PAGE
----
Donald Trump’s continued presence in U.S. politics is one reason the Republican Party underperformed in this year’s midterm elections.
The former president’s weakening effect on his party was perhaps no more pronounced than in Georgia, Trump’s Republican nemesis. Brian Kemp is up for re-election, while his preferred Senate candidate, Herschel Walker, is forced into a runoff with Democratic senators. Raphael Warnock.
Now with just two days to go until Georgia’s Senate runoff, those issues are more evident than ever. Trump’s unpopularity in Georgia led him to stay away from the state in the final days of the campaign, part of a deeper reshaping of America’s political alliances.
To get an idea of Trump’s impact on Georgia, check out the CNN/SSRS Senate runoff poll released Friday. Among likely voters, Trump’s approval rating is just 39 percent, with a high disapproval rating of 54 percent.
Of course, with Trump no longer in the presidency, you might think those numbers are irrelevant. After all, President Joe Biden is not significantly more popular in Georgia, with 41 percent approval and 52 percent disapproval, according to the CNN poll.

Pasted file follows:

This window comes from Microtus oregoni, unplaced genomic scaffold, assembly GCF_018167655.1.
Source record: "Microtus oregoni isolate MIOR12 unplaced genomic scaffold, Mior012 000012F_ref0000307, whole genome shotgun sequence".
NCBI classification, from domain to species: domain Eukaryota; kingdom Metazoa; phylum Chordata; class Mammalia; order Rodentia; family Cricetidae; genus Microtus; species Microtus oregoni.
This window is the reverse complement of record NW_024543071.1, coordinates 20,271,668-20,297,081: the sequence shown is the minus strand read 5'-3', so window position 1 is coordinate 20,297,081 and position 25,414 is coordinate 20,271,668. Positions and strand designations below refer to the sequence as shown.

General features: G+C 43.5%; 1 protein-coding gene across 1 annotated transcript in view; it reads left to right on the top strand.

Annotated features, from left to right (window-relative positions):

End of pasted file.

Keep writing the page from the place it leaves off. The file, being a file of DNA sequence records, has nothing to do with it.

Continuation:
But when you break down the polls further, Trump’s unpopularity could deter voters from voting for Walker. The former football star leads Warnock by 87 percentage points among voters who have an unfavorable view of Biden but a favorable view of Trump.
If all voters who view Biden negatively hold that advantage, Walker is more than enough to win. The problem for Walker is that only 37% of voters in our poll favor Trump over Biden.
A sizable 21% of likely Georgia voters have an unfavorable view of neither Biden nor Trump. This group of voters still preferred Walker to Warnock, but only by 14 points.
So in other words, among those who don’t like Biden, there’s more than a 70-point difference in Walker’s advantage depending on whether they like Trump.
Warnock’s ability to push down Walker’s margin among people who like neither Biden nor Trump works for him mathematically, as polls find him leading by 100% among voters who are 40% likely to like only Biden percent.
To get a clear idea of how unusual it is for a former president to have such powerful influence, consider the last time there was an unpopular Republican president who had recently left the White House. In a CNN pre-election poll in September 2010, Republican House candidates still won by about 50 percentage points of voters who disliked George W. Bush (the former president) or Barack Obama (the current president).
If Walker wins over those who dislike Biden or Trump by 50 points, he will lead in our Georgia polls.
Read more here.